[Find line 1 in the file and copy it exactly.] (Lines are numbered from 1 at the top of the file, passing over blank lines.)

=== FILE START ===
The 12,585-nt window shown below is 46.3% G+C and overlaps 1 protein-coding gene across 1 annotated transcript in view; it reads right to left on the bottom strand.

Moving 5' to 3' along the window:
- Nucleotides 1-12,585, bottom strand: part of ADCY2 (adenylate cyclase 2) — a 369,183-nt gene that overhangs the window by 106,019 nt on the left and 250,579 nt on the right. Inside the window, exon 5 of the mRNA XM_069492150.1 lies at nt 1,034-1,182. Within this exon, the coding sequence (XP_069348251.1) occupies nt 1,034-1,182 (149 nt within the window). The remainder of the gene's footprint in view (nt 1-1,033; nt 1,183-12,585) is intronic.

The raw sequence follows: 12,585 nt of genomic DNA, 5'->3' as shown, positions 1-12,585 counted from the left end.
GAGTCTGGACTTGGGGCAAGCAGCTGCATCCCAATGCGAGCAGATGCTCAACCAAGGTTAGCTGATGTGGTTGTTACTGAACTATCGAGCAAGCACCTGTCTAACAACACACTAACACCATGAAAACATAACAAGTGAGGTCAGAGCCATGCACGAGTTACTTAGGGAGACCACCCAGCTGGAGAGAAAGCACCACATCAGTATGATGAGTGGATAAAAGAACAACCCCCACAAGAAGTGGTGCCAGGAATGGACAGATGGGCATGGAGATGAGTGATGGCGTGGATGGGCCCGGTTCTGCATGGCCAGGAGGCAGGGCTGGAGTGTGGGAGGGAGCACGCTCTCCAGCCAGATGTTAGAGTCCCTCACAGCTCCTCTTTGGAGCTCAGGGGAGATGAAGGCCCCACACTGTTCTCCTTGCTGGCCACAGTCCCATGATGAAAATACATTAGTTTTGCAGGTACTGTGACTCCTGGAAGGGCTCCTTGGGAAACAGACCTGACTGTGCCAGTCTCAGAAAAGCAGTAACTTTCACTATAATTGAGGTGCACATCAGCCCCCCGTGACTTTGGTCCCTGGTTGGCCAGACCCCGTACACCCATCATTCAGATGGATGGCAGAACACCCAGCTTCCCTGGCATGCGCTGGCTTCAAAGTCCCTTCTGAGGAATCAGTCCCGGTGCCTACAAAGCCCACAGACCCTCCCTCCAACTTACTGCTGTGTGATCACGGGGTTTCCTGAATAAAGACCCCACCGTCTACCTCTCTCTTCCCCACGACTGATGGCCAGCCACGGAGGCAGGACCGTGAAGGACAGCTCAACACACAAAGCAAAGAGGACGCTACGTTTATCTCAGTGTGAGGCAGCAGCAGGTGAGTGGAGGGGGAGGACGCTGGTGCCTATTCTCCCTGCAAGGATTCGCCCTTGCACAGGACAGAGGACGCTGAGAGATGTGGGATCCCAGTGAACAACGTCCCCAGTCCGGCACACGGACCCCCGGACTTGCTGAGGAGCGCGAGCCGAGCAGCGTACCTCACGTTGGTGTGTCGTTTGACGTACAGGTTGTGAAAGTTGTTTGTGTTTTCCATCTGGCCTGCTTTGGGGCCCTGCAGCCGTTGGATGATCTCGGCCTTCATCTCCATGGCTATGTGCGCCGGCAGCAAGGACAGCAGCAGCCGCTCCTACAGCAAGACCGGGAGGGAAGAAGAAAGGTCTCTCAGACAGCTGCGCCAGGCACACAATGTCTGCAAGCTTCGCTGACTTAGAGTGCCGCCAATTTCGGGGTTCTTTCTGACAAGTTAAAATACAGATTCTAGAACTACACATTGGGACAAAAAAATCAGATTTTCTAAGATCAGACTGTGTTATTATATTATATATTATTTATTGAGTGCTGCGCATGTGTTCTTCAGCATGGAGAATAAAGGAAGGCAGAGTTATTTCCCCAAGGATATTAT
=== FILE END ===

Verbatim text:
The 12,585-nt window shown below is 46.3% G+C and overlaps 1 protein-coding gene across 1 annotated transcript in view; it reads right to left on the bottom strand.